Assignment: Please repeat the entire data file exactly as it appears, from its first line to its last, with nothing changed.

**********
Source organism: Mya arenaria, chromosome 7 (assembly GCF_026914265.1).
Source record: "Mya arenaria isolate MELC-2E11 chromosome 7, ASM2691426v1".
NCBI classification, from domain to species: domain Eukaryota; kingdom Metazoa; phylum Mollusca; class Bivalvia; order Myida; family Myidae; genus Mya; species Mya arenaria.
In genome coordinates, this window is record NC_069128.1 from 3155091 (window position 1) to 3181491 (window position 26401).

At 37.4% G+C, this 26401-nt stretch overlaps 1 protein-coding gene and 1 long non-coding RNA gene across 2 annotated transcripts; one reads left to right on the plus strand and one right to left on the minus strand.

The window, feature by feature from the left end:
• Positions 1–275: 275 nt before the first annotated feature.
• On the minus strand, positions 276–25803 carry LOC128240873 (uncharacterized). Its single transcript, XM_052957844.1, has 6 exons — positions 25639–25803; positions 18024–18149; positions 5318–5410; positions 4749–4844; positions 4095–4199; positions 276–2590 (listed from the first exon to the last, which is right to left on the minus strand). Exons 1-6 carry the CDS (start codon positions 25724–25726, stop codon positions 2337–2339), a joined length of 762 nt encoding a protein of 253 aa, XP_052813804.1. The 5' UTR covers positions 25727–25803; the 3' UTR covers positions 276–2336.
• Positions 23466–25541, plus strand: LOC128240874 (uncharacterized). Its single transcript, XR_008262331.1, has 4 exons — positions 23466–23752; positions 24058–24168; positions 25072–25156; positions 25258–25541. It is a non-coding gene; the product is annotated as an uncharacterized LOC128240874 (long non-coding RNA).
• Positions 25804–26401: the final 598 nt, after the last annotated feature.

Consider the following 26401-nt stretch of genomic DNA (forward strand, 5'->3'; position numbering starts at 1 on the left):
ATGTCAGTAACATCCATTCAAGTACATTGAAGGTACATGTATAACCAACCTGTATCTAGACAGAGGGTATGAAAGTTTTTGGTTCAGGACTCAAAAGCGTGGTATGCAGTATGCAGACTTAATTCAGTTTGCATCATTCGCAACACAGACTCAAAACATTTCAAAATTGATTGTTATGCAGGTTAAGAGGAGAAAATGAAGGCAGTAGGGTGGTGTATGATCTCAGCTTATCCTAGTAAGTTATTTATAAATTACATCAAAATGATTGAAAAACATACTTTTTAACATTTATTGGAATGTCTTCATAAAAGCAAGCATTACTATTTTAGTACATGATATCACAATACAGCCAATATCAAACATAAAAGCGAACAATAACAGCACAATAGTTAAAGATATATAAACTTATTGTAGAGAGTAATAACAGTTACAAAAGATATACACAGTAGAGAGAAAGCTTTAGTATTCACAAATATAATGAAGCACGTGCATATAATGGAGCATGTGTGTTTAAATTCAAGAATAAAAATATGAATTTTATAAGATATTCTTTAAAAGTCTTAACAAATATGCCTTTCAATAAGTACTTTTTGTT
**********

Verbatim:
Source organism: Mya arenaria, chromosome 7 (assembly GCF_026914265.1).
Source record: "Mya arenaria isolate MELC-2E11 chromosome 7, ASM2691426v1".
NCBI classification, from domain to species: domain Eukaryota; kingdom Metazoa; phylum Mollusca; class Bivalvia; order Myida; family Myidae; genus Mya; species Mya arenaria.
In genome coordinates, this window is record NC_069128.1 from 3155091 (window position 1) to 3181491 (window position 26401).

At 37.4% G+C, this 26401-nt stretch overlaps 1 protein-coding gene and 1 long non-coding RNA gene across 2 annotated transcripts; one reads left to right on the plus strand and one right to left on the minus strand.

The window, feature by feature from the left end:
• Positions 1–275: 275 nt before the first annotated feature.
• On the minus strand, positions 276–25803 carry LOC128240873 (uncharacterized). Its single transcript, XM_052957844.1, has 6 exons — positions 25639–25803; positions 18024–18149; positions 5318–5410; positions 4749–4844; positions 4095–4199; positions 276–2590 (listed from the first exon to the last, which is right to left on the minus strand). Exons 1-6 carry the CDS (start codon positions 25724–25726, stop codon positions 2337–2339), a joined length of 762 nt encoding a protein of 253 aa, XP_052813804.1. The 5' UTR covers positions 25727–25803; the 3' UTR covers positions 276–2336.
• Positions 23466–25541, plus strand: LOC128240874 (uncharacterized). Its single transcript, XR_008262331.1, has 4 exons — positions 23466–23752; positions 24058–24168; positions 25072–25156; positions 25258–25541. It is a non-coding gene; the product is annotated as an uncharacterized LOC128240874 (long non-coding RNA).
• Positions 25804–26401: the final 598 nt, after the last annotated feature.

Consider the following 26401-nt stretch of genomic DNA (forward strand, 5'->3'; position numbering starts at 1 on the left):
ATGTCAGTAACATCCATTCAAGTACATTGAAGGTACATGTATAACCAACCTGTATCTAGACAGAGGGTATGAAAGTTTTTGGTTCAGGACTCAAAAGCGTGGTATGCAGTATGCAGACTTAATTCAGTTTGCATCATTCGCAACACAGACTCAAAACATTTCAAAATTGATTGTTATGCAGGTTAAGAGGAGAAAATGAAGGCAGTAGGGTGGTGTATGATCTCAGCTTATCCTAGTAAGTTATTTATAAATTACATCAAAATGATTGAAAAACATACTTTTTAACATTTATTGGAATGTCTTCATAAAAGCAAGCATTACTATTTTAGTACATGATATCACAATACAGCCAATATCAAACATAAAAGCGAACAATAACAGCACAATAGTTAAAGATATATAAACTTATTGTAGAGAGTAATAACAGTTACAAAAGATATACACAGTAGAGAGAAAGCTTTAGTATTCACAAATATAATGAAGCACGTGCATATAATGGAGCATGTGTGTTTAAATTCAAGAATAAAAATATGAATTTTATAAGATATTCTTTAAAAGTCTTAACAAATATGCCTTTCAATAAGTACTTTTTGTT